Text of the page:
Her story is here if you are interested: http://www.ireport.com/docs/DOC-134521

  11. Wil:
    I wrote an entry about Prop 8 on my blog as well:
    http://www.brouelette.com/cgi-bin/blosxom.cgi/2008/10/18#noOn8
    I hope you enjoy it. I’ve met several people who are Yes on 8 proponents and the thing that is consistent is a complete lack of logic and critical thinking. There is not a single argument of there’s that stands up to even the slightest critical thought.
    It’s vitally important that California not turn into a religious theocracy. We absolutely must defeat prop 8.
    In other news: I also wanted to say that I really enjoyed meeting you at the Sacramento horror con. Thanks for coming up to NorCal.

  12. It’s Tuesday, Nov 4, 8:15a.m. as I write this. I voted about a half hour ago here in MInnesota, but I wish I was there to vote no for Prop 8.
    Stay strong California.
    –Swordman
    (Jeff, New Brighton Mn.)

  13. I am a regular reader and will be glad when the elections are over, but I always look at myself as an American first, then think about the politics a distant second. And I even worked for Congress a while back. But I wonder if Wil thinks that way, because the lack of respect I hear out of his mouth makes me wonder. I don’t like McCain nor be voting for him, but I respect him and his years of commitment to work for this country.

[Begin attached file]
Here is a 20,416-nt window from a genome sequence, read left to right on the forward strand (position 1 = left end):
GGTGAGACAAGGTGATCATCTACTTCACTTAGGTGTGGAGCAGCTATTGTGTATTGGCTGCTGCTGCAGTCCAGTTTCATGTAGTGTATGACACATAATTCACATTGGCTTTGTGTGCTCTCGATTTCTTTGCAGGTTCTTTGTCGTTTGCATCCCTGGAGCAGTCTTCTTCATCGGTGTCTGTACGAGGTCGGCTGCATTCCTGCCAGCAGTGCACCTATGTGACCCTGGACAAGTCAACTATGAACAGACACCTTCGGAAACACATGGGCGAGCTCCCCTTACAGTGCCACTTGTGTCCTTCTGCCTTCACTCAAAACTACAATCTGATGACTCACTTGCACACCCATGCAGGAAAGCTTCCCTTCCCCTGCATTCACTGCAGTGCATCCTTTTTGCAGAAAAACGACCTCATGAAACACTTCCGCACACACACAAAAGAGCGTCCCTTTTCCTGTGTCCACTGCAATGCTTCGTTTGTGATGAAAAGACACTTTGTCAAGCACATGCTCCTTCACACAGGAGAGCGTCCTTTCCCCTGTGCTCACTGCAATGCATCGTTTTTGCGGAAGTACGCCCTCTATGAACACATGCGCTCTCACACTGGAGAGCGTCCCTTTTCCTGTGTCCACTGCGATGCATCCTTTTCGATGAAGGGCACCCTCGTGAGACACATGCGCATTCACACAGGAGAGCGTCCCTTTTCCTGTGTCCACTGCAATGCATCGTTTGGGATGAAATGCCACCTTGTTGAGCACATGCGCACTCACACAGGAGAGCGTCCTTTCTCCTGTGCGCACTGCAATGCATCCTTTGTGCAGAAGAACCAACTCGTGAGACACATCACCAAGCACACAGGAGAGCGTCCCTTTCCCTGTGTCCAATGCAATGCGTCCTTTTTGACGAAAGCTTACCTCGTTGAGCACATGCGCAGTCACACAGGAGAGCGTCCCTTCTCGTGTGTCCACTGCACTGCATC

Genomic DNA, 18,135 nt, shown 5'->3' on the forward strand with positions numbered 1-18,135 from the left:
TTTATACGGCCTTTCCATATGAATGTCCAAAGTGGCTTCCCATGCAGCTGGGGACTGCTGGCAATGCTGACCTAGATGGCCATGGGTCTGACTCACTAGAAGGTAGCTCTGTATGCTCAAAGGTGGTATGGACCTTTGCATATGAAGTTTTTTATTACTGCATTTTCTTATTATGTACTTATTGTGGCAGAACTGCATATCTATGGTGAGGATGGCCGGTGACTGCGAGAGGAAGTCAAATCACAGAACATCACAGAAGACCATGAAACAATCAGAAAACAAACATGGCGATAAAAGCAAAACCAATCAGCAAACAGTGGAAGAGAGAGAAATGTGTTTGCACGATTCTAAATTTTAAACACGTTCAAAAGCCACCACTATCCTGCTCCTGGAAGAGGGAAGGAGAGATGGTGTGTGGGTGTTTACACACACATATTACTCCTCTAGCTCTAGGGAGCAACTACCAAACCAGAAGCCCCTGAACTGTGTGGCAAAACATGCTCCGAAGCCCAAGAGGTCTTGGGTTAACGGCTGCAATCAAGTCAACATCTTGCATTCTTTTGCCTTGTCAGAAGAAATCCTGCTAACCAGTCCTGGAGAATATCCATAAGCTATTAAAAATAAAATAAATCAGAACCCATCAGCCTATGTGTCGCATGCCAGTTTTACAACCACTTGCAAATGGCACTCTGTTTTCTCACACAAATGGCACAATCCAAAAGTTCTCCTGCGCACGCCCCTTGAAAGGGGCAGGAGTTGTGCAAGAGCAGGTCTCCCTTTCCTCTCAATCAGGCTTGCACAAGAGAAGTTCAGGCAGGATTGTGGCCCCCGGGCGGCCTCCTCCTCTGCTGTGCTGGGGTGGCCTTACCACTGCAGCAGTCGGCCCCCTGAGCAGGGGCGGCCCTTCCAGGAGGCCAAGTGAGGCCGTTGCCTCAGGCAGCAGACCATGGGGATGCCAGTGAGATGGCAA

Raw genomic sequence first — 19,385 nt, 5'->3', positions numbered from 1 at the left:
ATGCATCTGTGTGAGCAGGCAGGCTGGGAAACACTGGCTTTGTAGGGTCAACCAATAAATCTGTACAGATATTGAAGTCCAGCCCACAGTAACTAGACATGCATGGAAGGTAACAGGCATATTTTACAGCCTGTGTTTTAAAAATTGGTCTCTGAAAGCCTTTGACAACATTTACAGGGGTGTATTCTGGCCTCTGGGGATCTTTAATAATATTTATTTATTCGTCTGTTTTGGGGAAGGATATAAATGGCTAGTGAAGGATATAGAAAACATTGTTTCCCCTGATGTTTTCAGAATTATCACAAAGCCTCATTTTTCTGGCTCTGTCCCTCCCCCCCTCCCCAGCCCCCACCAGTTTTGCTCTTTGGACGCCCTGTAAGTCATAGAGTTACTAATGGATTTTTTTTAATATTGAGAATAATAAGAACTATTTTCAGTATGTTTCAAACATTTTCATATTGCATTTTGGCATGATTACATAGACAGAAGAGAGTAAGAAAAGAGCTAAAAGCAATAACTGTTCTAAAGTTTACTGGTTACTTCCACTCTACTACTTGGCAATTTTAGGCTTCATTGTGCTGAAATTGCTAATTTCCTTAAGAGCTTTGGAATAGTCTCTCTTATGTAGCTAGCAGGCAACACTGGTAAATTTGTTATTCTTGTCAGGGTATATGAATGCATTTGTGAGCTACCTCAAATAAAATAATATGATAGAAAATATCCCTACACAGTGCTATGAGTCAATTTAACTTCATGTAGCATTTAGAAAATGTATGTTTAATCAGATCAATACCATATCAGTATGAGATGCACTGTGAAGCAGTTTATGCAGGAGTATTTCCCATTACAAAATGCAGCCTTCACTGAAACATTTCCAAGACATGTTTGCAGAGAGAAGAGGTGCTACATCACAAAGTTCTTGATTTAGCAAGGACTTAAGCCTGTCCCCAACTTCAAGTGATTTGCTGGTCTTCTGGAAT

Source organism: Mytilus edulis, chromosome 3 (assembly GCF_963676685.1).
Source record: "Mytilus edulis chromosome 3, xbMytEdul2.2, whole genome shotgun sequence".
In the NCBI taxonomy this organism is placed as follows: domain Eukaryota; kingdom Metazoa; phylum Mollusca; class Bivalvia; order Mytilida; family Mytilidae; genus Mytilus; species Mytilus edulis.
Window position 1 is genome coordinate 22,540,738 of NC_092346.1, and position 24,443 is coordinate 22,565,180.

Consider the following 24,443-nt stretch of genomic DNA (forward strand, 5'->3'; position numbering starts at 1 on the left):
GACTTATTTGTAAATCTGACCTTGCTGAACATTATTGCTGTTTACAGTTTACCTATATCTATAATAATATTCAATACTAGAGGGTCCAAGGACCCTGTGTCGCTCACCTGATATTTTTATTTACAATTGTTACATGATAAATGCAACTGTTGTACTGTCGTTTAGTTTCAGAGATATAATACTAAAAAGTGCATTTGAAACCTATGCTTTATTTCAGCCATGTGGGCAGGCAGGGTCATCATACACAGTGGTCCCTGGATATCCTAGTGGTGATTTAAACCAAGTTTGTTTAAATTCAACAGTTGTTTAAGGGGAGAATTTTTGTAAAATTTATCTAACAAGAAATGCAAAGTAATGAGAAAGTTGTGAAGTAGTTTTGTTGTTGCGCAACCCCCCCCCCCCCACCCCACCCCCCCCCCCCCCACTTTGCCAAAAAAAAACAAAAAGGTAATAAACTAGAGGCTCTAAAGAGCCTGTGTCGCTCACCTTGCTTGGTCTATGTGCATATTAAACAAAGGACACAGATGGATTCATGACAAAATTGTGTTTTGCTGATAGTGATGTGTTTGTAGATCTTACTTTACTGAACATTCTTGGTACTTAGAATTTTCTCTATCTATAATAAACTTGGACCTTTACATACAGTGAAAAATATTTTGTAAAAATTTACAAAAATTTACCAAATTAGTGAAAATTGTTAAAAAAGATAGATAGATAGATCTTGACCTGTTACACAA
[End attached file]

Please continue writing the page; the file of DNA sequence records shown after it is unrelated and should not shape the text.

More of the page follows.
14. To Thomas:
    Wil, like many a Leftist, justifies the vitriol and hate for The Other Side simply because the Left mindset is predicated on externalization. They place their happiness and self-worth in their ability to control others.
    From their loathing of religion, to adherence to socialism, to the mandatory celebration of alternative lifestyles – it is ALL predicated on submitting and otherwise forcing others to bow to the collective that is the absolute morality and wisdom of the state.
    As to the specifics of the vitriol for McCain/Palin; the Left’s means are justified because they don’t see a competing political ideology, but a hegemony of war mongering sectarians fascists. In such a framework pretty much anything goes.
    (FWIW, though this sounds scathing, I like wwdn, and have been a consistent reader for years, and enjoy the blog.)